When seasoning poplar, it’s important to keep the wood dry and away from moisture. Poplar soaks up water quite easily, and your progress could be ruined by something as simple as a light rain shower.

It’s also a good idea to cut and split the poplar first and stack it off the ground before seasoning. This way, you’ll speed up the process because there’s more surface area for the moisture to evaporate from.


If you’re planning to use poplar, be prepared for a hot and fast burn. When properly seasoned, poplar lights quickly– making it a great wood to get a fire started.

However, you’ll also likely need a stack of wood at the ready thanks to how quickly the wood burns. Further, poplar doesn’t produce a lot of coals; instead, when the fire dies, you’ll be left with piles of ash.

For this reason, many people combine poplar with other firewood such as oak and beech for a longer burn.

Poplar trees planted in two rows on a sunny spring day.

Heat Output and Efficiency

One of the most important considerations for firewood is its heat efficiency, and this is where poplar, unfortunately, falls short. 

The heat efficiency of a cord of wood—equivalent to a volume of 128 cubic feet—is measured in terms of British Thermal Units (BTUs). A higher BTU means that the firewood gives off more heat, making it appropriate for long, cold nights.

Poplar only produces about 14 million BTUs per cord, a below-average output that’s much less than other hardwoods like oak or pine. With a heat output this low, poplar can’t sustain enough heat to warm a campsite for long.

Since poplar burns so quickly, it’s an inefficient type of firewood because of how often you’ll need to refuel the campfire.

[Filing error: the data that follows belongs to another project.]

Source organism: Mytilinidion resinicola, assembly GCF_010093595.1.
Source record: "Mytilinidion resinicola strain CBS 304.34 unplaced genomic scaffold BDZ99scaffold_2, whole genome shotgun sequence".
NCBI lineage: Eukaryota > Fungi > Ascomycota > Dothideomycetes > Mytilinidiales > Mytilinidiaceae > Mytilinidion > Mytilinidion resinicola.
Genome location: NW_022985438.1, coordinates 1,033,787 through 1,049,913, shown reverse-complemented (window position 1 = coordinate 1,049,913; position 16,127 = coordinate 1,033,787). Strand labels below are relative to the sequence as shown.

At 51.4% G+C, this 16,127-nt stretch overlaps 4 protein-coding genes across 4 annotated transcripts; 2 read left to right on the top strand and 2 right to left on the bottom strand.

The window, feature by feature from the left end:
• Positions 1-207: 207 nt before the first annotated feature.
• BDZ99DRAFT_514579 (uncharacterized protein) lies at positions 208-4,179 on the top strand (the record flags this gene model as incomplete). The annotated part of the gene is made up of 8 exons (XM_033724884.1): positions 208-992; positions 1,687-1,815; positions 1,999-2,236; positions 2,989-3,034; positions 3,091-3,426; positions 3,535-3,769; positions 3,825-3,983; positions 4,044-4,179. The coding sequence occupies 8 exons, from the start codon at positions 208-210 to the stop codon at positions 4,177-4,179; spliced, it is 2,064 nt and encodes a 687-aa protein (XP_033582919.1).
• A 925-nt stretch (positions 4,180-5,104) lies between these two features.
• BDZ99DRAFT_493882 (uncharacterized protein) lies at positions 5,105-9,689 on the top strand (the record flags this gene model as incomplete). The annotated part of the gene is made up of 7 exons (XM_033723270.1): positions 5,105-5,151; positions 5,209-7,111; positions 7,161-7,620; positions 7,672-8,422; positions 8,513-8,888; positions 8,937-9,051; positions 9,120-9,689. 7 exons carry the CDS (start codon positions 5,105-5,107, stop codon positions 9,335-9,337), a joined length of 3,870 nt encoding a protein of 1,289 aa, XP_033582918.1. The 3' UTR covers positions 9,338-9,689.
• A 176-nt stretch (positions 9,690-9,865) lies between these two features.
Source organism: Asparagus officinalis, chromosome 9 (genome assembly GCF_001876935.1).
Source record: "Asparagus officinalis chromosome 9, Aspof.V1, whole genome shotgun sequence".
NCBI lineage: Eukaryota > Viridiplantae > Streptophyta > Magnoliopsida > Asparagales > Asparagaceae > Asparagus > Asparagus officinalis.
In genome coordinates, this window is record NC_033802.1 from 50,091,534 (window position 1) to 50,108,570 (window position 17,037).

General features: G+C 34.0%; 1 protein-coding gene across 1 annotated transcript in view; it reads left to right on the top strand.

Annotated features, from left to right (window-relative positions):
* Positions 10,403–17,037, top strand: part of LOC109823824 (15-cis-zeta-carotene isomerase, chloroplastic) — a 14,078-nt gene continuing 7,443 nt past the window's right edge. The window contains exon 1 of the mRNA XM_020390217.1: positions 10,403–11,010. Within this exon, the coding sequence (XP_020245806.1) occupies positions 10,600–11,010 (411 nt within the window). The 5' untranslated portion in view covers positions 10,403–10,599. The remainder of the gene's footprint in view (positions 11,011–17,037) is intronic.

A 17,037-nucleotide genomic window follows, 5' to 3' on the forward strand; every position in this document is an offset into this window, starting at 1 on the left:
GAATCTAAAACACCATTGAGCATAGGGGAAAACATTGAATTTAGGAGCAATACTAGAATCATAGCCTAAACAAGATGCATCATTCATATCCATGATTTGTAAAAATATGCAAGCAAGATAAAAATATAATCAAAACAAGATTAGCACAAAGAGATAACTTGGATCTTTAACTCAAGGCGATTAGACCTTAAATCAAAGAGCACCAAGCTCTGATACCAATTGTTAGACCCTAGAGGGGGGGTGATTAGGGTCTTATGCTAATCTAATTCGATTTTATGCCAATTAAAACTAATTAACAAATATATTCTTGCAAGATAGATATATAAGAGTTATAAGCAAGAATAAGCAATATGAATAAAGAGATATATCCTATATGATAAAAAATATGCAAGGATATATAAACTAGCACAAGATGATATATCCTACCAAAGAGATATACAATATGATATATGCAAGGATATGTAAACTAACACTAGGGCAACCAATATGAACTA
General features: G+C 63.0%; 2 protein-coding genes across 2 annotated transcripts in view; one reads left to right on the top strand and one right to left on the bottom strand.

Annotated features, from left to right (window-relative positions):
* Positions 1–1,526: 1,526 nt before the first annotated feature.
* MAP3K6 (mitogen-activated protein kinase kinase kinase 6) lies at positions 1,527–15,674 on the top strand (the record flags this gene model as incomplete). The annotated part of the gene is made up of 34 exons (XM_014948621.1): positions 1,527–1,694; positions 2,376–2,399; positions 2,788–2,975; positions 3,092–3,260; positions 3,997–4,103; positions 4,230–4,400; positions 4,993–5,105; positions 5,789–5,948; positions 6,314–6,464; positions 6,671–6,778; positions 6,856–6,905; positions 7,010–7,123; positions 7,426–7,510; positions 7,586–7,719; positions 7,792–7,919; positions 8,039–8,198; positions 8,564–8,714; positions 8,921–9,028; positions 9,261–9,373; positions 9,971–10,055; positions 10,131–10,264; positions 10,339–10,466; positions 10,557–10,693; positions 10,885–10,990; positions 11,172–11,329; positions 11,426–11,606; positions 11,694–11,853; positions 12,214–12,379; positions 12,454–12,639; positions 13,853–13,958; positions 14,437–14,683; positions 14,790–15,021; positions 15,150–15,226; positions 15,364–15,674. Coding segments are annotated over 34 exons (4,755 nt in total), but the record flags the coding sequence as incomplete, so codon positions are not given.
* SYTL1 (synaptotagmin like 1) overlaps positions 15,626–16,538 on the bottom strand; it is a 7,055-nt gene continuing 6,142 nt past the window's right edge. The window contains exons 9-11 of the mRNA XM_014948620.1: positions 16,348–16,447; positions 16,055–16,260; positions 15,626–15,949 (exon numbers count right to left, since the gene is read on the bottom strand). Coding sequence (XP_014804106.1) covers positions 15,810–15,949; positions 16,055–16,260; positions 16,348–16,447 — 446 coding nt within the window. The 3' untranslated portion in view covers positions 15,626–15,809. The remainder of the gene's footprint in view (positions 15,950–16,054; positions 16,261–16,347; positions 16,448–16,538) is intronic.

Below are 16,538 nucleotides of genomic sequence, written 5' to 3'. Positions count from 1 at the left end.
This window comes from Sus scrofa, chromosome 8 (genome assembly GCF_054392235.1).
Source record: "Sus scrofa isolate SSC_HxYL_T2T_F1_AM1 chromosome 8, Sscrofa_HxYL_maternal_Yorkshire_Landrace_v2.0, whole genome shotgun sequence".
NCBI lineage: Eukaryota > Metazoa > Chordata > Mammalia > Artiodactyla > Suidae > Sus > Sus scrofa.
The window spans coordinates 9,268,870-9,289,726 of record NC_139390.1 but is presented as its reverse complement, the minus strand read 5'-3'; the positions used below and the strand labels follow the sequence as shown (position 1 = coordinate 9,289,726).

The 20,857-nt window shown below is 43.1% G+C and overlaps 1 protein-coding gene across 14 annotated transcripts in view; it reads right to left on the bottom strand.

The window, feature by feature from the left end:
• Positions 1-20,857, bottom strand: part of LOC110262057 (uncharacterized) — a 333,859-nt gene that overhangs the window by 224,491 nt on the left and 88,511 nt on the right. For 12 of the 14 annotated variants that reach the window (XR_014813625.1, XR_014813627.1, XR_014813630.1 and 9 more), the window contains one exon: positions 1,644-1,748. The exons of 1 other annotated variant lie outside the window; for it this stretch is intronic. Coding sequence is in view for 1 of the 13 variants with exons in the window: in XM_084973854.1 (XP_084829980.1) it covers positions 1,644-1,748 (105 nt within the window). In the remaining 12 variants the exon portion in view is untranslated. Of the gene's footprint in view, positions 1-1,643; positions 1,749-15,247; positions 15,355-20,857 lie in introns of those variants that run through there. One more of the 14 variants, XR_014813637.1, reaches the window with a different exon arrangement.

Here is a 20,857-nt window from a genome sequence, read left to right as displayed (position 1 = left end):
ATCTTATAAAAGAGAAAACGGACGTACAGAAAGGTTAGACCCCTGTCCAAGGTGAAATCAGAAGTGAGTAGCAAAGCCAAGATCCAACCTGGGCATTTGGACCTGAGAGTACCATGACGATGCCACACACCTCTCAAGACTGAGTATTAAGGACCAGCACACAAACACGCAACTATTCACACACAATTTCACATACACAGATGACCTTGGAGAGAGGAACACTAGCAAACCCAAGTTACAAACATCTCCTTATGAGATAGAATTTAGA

Nobody likes a smoky fire. Poplar, unfortunately, produces a moderate amount of smoke even when it is seasoned. This firewood isn’t ideal for indoor heating because it can cloud the entire house and make it difficult to breathe.

However, if you want to burn poplar indoors, make sure you have a ventilation system that can funnel the smoke effectively.


Poplar can spark a lot, which is another reason to take necessary precautions at your campsite. Otherwise, embers might fly unpredictably and cause burn injuries or a fire hazard.

Because of this, it’s also wise for you to keep watching and tending to the flame so you can extinguish any stray sparks before they go rogue.

Poplar trees looking from the base up towards the sky.

Pros and Cons of Using Poplar as Firewood


  • Easy to split and cut
  • Doesn’t produce a lot of sap
  • Seasons very quickly compared to other types of hardwood
  • Lights easily
  • Cheap and readily available


  • Doesn’t burn for very long 
  • Produces moderate amounts of smoke and creosote buildup, as well as dangerous sparks
  • Burns too fast while providing low heat output, making it inefficient.

The Verdict: Is Poplar Good Firewood?

To answer this question: 

Poplar is a below-average type of firewood that’s better used as fast kindling rather than sustaining longer-lasting campfires. It also has a negative reputation for its foul stench, smoky fire, and creosote buildup.

Nevertheless, its quick seasoning times and the fact that it lights easily are traits that work in its favor. You can also always burn poplar with other types of firewood to keep the campfire going continuously.

In other words, it depends. Poplar is a good choice if you’re content with a mild, short-lived fire. Otherwise, you would do well to consider another type of wood to keep you warm.

Firewood Facts – Your Guide To Campfire Fuel

There are many types of firewood you could use for your campfire. All of them offer different characteristics which make for better or worse campfires – depending on what you’re looking for.

Discover, below, the key differences between some popular firewood’s to help you determine which wood would be best for your next campfire.

For a complete firewood facts guide, check out our Best Firewood Facts Chart article.

Mitch Taylor
With over 20 years experience with camping and hiking, I've taken it upon myself to share my insights. From common camping and hiking questions to gear recommendations, your adventure starts here.